By Joanna Newman

PIG prices have now halved since the summer of 1997 as further price drops this week took the market to its lowest levels in decades.

In the futures market, the Chicago December lean pigs contract is at 34.15¢/lb on Wednesday (11 November), down from 35.52¢/lb just over a week ago.

The cash price managed to climb from 20¢/lb a week ago to 23¢/lb, but then quickly dropped back again to 21¢/lb on Wednesday.

The fundamental reason behind the market collapse is oversupply, with production up nearly 10% from last year. Even more capacity expansion is planned for 1999.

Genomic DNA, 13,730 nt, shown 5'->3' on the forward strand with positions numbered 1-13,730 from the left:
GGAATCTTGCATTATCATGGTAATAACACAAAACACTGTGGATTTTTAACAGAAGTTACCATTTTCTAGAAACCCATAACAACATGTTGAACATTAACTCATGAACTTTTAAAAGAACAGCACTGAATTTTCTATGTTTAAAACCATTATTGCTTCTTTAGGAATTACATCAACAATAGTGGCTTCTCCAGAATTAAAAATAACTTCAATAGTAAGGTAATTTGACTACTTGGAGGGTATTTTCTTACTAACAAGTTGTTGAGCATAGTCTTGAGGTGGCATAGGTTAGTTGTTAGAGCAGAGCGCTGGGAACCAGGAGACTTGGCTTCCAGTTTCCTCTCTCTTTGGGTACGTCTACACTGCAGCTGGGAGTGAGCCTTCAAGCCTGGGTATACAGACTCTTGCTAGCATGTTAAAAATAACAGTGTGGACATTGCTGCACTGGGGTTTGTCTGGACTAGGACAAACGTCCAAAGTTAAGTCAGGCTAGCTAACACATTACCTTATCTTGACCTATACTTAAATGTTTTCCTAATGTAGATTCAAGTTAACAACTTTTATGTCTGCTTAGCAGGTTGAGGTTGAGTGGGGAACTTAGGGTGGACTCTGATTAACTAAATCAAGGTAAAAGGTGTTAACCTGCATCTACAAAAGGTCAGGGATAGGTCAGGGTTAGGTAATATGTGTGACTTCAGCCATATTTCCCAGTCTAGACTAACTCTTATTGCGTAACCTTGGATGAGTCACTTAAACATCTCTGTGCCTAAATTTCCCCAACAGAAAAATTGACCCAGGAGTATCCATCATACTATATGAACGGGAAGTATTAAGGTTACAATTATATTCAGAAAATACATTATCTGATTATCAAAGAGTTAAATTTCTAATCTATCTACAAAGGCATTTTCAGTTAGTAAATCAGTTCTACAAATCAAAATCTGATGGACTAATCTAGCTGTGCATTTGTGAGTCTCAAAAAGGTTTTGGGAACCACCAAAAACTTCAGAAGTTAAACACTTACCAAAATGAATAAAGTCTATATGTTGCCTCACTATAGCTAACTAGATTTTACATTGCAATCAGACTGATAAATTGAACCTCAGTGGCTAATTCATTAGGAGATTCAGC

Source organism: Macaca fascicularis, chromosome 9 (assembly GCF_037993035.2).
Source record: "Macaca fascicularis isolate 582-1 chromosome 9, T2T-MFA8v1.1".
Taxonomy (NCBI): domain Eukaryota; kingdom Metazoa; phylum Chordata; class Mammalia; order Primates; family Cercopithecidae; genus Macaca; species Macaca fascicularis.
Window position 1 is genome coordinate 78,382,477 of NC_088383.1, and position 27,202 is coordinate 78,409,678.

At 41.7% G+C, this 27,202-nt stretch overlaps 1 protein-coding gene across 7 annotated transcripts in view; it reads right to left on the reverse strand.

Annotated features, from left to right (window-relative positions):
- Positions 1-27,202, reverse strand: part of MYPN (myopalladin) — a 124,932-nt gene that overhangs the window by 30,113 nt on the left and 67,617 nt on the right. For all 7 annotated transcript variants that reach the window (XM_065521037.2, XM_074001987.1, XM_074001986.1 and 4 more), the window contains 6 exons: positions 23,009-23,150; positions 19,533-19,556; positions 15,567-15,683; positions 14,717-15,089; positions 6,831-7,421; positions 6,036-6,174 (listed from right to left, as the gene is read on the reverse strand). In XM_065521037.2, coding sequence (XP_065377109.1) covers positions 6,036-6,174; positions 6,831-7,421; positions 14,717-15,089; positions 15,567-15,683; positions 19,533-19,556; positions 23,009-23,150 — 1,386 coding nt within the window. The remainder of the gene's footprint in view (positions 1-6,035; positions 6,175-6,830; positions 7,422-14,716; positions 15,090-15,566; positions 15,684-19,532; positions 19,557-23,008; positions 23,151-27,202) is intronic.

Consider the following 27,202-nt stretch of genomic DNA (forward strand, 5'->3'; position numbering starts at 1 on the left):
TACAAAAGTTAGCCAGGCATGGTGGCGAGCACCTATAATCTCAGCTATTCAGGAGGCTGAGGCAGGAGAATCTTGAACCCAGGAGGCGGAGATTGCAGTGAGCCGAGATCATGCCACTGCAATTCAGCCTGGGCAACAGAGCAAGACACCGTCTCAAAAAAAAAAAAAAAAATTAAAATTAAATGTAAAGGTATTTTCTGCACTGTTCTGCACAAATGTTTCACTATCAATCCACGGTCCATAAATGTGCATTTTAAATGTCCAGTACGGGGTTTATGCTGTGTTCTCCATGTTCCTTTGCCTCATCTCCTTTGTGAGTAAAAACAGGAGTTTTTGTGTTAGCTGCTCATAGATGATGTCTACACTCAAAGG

The perceived drop in Asian demand also damaged the market. Meanwhile analysts are pointing out that the US market has also been hit by larger shipments of live pigs from Canada to the US, a record 4 million pigs this year.

Talk of pork shipments to Russia in the form of food-aid can do little to help the market. A high slaughter rate is needed to handle the oversupply, but this in turn is pushing prices lower in the near future.

The losses being borne by US producers are astronomical, the worst market conditions since the Depression.

Some analysts are blaming pork retailers, who have failed to drop their prices in line with the wholesale market. They are able to pocket huge profits thanks to the wide retail margins.

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